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  • Dr. Michelle Jackson, ND

5 Healthy Uses for (Raw) Honey


I’ve been up to my ears in honey over the last few years ever since my boyfriend, Ian, became a beekeeper. I’ve reaped the sweet, sweet rewards from his hobby and as a result, I’ve learned a lot about honey along the way.

To be clear, when I say ‘honey’ I mean raw, unprocessed, unpasteurized honey - basically straight from the hive. Common honey brands like Billy Bee and similar types found at the grocery store have been pasteurized, meaning they’ve been heated, which destroys the health benefits that naturally exist. Common honey brands have also been found to be adulterated with things like high fructose corn syrup and other cheaper additives. If that's not a reason in itself to switch to raw honey, here are five more:


5 Healthy Uses for (Raw) Honey:

1.Wound Healing: Honey has natural antioxidant and antimicrobial (antibiotic) properties. Applied to minor burns and wounds, it may help prevent infection and promote healing. This is especially true of Manuka honey, which has been studied extensively. Interestingly, it’s very common practice in remote parts of Africa to use honey as wound care, since it’s free, effective and easily available.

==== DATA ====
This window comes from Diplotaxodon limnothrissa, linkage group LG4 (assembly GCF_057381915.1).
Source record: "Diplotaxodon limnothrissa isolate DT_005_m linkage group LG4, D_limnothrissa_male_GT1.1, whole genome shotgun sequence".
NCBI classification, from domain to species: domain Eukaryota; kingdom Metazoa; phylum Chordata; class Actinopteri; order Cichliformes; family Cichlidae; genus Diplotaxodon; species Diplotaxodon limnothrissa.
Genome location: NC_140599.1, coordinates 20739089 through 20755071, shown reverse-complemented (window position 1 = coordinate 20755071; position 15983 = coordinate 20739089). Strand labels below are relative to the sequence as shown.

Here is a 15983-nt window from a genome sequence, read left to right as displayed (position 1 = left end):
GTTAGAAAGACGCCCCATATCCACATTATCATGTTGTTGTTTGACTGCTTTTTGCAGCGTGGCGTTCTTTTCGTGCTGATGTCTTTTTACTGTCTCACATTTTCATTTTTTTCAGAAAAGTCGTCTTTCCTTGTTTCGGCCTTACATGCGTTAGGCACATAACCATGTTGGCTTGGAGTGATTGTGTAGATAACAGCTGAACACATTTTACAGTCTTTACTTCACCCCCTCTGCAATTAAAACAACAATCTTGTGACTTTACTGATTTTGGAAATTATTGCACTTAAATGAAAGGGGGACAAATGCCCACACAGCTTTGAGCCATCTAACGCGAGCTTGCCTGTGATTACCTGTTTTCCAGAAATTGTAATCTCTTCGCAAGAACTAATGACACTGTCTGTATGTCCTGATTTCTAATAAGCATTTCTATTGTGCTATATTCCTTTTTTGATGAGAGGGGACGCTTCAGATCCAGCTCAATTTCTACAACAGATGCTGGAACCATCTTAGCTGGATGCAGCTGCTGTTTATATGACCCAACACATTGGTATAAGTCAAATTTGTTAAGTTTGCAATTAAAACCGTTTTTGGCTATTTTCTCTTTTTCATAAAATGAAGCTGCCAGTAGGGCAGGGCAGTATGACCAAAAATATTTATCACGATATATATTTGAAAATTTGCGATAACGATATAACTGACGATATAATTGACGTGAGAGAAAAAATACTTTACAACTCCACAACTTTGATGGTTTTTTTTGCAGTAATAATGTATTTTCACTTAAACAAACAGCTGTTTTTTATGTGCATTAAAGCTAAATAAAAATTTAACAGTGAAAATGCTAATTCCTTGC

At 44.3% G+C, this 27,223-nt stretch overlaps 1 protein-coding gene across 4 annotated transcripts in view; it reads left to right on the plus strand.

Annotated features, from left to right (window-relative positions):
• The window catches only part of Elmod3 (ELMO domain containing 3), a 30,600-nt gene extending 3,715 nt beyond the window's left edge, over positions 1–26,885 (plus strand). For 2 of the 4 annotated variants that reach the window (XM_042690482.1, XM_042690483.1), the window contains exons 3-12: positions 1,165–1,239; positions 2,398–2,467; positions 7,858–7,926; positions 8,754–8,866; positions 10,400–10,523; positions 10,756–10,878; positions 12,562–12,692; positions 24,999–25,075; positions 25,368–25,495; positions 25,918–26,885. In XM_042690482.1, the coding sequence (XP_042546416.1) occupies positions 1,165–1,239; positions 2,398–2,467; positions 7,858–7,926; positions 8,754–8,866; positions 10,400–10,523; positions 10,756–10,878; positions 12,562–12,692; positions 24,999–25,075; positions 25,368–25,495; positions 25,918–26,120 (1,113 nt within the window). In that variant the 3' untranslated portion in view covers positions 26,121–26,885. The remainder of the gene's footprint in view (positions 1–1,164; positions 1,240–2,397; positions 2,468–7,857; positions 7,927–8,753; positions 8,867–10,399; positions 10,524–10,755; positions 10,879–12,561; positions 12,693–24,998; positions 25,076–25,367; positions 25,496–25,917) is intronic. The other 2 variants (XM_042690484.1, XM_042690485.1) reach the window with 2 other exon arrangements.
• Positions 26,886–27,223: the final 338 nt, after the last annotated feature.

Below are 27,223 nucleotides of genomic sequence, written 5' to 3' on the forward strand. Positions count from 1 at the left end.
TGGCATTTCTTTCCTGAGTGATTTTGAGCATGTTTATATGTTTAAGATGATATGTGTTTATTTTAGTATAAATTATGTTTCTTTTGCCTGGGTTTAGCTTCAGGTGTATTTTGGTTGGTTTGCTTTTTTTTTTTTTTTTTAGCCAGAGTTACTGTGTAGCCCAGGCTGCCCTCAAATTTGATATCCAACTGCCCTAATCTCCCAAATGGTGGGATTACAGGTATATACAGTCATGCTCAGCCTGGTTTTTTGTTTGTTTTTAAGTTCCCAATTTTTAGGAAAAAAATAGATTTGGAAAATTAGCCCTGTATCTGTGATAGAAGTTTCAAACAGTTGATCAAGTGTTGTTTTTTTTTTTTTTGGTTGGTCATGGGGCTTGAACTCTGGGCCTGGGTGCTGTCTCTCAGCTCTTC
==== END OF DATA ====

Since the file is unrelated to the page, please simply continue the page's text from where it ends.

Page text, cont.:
2. Salad Dressing: For an easy DIY salad dressing, mix equal parts olive oil, honey, and apple cider vinegar.

3. Gut Health: Honey is considered a prebiotic, meaning it’s a healthy food source for our residential gut bacteria. Bifidobacterium in particular, is one species that has shown beneficial growth following honey ingestion.

4. Benefits Immune System: Honey has demonstrated anti-viral and anti-inflammatory activity, which ultimately influences our immune system. This has implications for a variety of conditions, such as allergies, the common cold, Herpes Simplex Virus, etc.

5. Skin Mask: As you recall, Heather recently wrote about DIY face masks. Honey was one of the ingredients in the oily-prone skin mask. Check it out here.

Where to find Raw Honey:

  1. Health food stores.

  2. Healthy/organic section of common grocery stores.

  3. Your friendly local beekeeper.

  4. Ian.

IMPORTANT: Raw, unpasteurized honey is not recommended for children under 1 year of age.

*Note: This is not medical advice, please consult your healthcare provider in order to address your individual needs.*

References:

Schneider A. Tests show most store honey isn’t honey. Food Safety News. 2011 Nov 7.

Boateng J, Diunase KN. Comparing the Antibacterial and Functional Properties of Cameroonian and Manuka Honeys for Potential Wound Healing—Have We Come Full Cycle in Dealing with Antibiotic Resistance?. Molecules. 2015 Sep 2;20(9):16068-84.

Eteraf-Oskouei T, Najafi M. Traditional and modern uses of natural honey in human diseases: a review. Iranian Journal of Basic Medical Sciences. 2013 Jun;16(6):731.


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Disclaimer: Any information on this website is for informational purposes only and are not intended to be used in place of professional medical advice.

Always seek the advice of a qualified health care practitioner with any questions or health concerns you may have.

 

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